Skip to main content

MANCHESTER, UK March 17 Manchester United were an established member of Europe’s top flight ten years ago, but they have been reduced to playing in the Premier League too and even in their own city.

Under Alex Ferguson, the club reached three Champions League finals in four years from 2008 to 2011. Since then, they have won two meager knockout matches in the competition.

United’s 1-0 loss to Atletico Madrid on Tuesday condemned them to a fifth successive season without a trophy and suggested they are further away than ever from finding the key to success.

A return to the Champions League next year looks highly unlikely, with Arsenal in pole position to claim fourth in the Premier League after a strong run under Mikel Arteta.

United, who drew 1-1 with Atletico in the first leg in Spain, started brilliantly at Old Trafford but were let down by familiar defensive lapses and a palpable lack of forward thinking.

Cristiano Ronaldo didn’t have a shot on goal while substitutes Edinson Cavani, Paul Pogba and Marcus Rashford failed to make an impact against Diego Simeone’s well-drilled side.

Former United goalkeeper Peter Schmeichel, who won a famous hat-trick under Ferguson in 1999, said United needed to do better but believes their current mess is an opportunity for fundamental reform.

“For a club that claims to be one of the biggest in the world, we have to do better than that,” he told the BBC.

Advertising. Scroll to continue reading.

“It’s been a long time since I’ve been great and that’s very disappointing. But it’s also a time of opportunity that we can’t miss.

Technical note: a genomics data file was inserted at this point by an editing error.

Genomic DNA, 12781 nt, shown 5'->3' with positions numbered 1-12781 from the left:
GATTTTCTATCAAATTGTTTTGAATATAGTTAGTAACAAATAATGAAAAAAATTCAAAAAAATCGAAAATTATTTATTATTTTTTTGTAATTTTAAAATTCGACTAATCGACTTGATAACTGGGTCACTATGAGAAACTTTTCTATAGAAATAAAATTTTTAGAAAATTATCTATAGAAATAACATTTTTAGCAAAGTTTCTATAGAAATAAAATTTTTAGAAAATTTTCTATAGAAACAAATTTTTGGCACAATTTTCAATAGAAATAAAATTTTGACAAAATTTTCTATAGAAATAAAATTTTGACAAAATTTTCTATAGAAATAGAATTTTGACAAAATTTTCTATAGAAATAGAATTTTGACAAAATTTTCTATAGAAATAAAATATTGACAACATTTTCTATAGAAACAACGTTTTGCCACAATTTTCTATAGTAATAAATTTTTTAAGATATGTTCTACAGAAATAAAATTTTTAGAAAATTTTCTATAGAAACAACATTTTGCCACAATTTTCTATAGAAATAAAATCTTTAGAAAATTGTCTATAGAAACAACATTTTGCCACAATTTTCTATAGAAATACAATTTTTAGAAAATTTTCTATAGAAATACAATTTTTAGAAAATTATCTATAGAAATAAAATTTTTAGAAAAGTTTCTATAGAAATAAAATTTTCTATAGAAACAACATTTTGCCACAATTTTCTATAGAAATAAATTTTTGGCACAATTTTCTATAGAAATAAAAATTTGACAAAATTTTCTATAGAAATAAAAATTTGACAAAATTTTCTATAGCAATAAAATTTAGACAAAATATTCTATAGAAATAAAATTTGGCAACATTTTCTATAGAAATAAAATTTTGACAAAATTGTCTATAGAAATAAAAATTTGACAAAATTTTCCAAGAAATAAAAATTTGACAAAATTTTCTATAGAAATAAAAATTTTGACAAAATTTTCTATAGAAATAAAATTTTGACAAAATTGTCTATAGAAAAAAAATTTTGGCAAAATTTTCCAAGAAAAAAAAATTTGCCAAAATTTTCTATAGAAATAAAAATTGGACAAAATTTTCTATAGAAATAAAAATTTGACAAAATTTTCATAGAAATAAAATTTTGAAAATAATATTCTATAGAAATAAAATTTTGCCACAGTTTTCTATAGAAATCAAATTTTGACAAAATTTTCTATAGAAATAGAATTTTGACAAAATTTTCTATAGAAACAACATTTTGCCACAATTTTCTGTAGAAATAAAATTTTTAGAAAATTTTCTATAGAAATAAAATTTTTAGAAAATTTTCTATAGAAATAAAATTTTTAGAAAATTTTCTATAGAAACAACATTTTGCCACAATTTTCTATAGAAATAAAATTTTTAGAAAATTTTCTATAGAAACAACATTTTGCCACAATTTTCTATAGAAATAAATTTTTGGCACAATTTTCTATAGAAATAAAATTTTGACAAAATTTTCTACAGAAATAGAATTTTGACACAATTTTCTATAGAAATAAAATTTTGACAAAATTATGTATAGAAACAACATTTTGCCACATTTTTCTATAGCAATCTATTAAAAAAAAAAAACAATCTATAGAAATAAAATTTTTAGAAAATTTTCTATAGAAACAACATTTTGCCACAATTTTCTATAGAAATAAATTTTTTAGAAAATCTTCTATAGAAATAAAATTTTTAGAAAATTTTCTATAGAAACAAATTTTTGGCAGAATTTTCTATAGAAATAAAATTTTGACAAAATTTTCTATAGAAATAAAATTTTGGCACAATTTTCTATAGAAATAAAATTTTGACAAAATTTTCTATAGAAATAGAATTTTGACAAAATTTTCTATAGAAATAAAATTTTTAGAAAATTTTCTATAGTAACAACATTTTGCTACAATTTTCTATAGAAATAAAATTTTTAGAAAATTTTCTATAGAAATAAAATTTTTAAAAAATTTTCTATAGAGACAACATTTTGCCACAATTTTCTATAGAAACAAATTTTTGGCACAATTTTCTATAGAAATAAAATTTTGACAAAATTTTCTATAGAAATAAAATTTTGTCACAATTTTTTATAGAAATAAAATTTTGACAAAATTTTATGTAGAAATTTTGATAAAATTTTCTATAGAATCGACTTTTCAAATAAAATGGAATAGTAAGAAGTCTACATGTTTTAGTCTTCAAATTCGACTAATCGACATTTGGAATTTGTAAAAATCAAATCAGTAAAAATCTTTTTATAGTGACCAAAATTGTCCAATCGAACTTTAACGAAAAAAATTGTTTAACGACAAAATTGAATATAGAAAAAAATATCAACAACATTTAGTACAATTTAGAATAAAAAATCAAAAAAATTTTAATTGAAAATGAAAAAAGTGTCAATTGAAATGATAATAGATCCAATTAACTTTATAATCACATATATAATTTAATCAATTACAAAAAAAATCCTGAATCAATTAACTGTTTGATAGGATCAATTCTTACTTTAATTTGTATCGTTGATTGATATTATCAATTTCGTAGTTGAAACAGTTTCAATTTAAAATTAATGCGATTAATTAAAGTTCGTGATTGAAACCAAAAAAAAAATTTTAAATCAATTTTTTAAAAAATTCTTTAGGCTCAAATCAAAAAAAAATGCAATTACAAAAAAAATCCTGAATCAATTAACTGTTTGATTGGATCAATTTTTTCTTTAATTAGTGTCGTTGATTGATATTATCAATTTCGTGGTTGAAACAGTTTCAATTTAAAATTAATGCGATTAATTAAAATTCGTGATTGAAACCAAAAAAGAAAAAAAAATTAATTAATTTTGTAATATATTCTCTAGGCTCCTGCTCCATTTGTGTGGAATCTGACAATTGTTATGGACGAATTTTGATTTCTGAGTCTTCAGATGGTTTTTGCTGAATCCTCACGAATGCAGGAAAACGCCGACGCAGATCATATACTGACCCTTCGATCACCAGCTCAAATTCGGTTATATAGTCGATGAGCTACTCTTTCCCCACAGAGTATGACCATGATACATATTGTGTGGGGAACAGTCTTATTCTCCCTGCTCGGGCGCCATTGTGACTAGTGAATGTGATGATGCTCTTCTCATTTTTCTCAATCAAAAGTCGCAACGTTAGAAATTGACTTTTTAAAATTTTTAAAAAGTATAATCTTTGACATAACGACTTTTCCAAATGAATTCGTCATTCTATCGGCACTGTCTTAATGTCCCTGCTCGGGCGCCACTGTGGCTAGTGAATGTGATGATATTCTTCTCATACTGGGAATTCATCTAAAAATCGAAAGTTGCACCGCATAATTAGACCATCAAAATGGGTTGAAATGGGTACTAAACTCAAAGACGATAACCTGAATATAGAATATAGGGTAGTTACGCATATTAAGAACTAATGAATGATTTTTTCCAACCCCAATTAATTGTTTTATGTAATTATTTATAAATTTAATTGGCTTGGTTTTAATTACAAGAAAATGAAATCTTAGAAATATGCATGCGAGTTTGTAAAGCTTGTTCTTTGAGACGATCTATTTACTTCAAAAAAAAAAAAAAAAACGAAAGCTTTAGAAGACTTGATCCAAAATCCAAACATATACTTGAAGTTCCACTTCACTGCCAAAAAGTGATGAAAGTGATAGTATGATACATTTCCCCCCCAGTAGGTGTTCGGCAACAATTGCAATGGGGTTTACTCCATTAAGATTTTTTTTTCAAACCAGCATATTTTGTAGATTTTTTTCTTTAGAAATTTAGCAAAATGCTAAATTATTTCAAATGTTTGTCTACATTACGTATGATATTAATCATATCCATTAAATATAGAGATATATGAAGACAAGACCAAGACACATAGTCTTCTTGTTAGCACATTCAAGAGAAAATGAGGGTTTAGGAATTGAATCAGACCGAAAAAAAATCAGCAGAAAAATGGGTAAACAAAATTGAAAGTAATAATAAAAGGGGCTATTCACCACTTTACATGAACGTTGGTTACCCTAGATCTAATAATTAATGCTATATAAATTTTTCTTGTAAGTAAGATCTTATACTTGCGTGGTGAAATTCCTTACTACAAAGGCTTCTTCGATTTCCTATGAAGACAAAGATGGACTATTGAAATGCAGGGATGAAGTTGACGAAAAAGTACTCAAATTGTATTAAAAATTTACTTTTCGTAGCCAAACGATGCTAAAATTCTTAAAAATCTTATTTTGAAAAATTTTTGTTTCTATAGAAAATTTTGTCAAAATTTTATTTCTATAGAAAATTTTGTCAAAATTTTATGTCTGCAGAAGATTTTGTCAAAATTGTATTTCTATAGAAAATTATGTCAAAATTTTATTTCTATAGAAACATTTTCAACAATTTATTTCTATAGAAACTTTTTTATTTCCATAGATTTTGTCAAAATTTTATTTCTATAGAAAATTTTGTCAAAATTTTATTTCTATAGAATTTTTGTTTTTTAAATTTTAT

Manchester United caretaker manager Ralf Rangnick © AFP / Paul ELLIS

“The club is under different management and wants to go in a different direction. It’s a chance to overhaul the whole football department – how we recruit, how we scout, how we educate.

Richard Arnold is the new man at the helm of Old Trafford after succeeding Ed Woodward as the club’s senior manager.

– Hunt for managers –

The chief executive has the unenviable task of finding a new manager – United’s fifth permanent boss since Ferguson’s departure as Premier League champions in 2013.

Schmeichel said that despite the unease at Old Trafford, the world’s best managers would “savor” the chance to replace caretaker boss Ralf Rangnick at the end of the season.

“They will see great potential here,” he said. “If it’s the person doing it right, we’ve seen what that means. I think anyone not at Manchester City or Liverpool would take this opportunity if offered.

Paris Saint-Germain manager Mauricio Pochettino and Ajax’s Erik ten Hag are both among the favorites to be the next manager, even though their clubs were also knocked out in the Champions League round of 16.

Chelsea’s Thomas Tuchel has been linked with the job due to the current turmoil at the Stamford Bridge club following the sanctioning of Russian owner Roman Abramovich for the war in Ukraine.

Former midfielder Paul Scholes, who was part of Ferguson’s all-conquering squad, said United needed to find an elite manager who “sows fear in the players”.

Advertising. Scroll to continue reading.

“They’re not a terrible group of players,” he told BT Sport. “I think if you give this group of players a structure and a way to play, there is real talent in the team.

“The next man may not be the right man, but the people behind the scenes have to make sure he’s the right man,” he added.

“Maybe they need a manager that they are going to be afraid of and who will scare them in performance.”

The problem facing the United hierarchy is that there have been a number of opportunities to reset and rebuild since Ferguson lifted the curtain on the most successful spell in club history.

United have not issued a serious title challenge in almost a decade, watching with envy Manchester City and Liverpool set standards they have been unable to match despite a huge outlay on players.

Few people would bet that this time they will succeed.